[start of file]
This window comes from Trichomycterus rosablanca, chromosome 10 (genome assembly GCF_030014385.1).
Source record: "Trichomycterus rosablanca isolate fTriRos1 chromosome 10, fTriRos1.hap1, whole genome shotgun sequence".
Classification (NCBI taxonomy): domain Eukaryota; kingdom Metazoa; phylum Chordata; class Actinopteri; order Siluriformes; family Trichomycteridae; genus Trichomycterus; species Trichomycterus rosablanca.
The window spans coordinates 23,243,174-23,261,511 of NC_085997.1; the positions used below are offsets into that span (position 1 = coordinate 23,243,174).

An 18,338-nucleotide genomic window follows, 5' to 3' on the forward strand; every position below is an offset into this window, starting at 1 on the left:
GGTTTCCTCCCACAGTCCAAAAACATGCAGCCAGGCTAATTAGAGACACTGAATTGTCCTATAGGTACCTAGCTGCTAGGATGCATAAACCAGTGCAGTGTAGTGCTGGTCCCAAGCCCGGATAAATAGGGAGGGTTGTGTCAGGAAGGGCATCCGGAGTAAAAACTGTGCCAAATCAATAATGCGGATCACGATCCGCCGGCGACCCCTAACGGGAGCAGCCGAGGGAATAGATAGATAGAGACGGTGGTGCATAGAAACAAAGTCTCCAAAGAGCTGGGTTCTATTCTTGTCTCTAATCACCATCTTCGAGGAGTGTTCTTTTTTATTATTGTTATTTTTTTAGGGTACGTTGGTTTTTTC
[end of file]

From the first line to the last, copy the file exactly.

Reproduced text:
This window comes from Trichomycterus rosablanca, chromosome 10 (genome assembly GCF_030014385.1).
Source record: "Trichomycterus rosablanca isolate fTriRos1 chromosome 10, fTriRos1.hap1, whole genome shotgun sequence".
Classification (NCBI taxonomy): domain Eukaryota; kingdom Metazoa; phylum Chordata; class Actinopteri; order Siluriformes; family Trichomycteridae; genus Trichomycterus; species Trichomycterus rosablanca.
The window spans coordinates 23,243,174-23,261,511 of NC_085997.1; the positions used below are offsets into that span (position 1 = coordinate 23,243,174).

An 18,338-nucleotide genomic window follows, 5' to 3' on the forward strand; every position below is an offset into this window, starting at 1 on the left:
GGTTTCCTCCCACAGTCCAAAAACATGCAGCCAGGCTAATTAGAGACACTGAATTGTCCTATAGGTACCTAGCTGCTAGGATGCATAAACCAGTGCAGTGTAGTGCTGGTCCCAAGCCCGGATAAATAGGGAGGGTTGTGTCAGGAAGGGCATCCGGAGTAAAAACTGTGCCAAATCAATAATGCGGATCACGATCCGCCGGCGACCCCTAACGGGAGCAGCCGAGGGAATAGATAGATAGAGACGGTGGTGCATAGAAACAAAGTCTCCAAAGAGCTGGGTTCTATTCTTGTCTCTAATCACCATCTTCGAGGAGTGTTCTTTTTTATTATTGTTATTTTTTTAGGGTACGTTGGTTTTTTC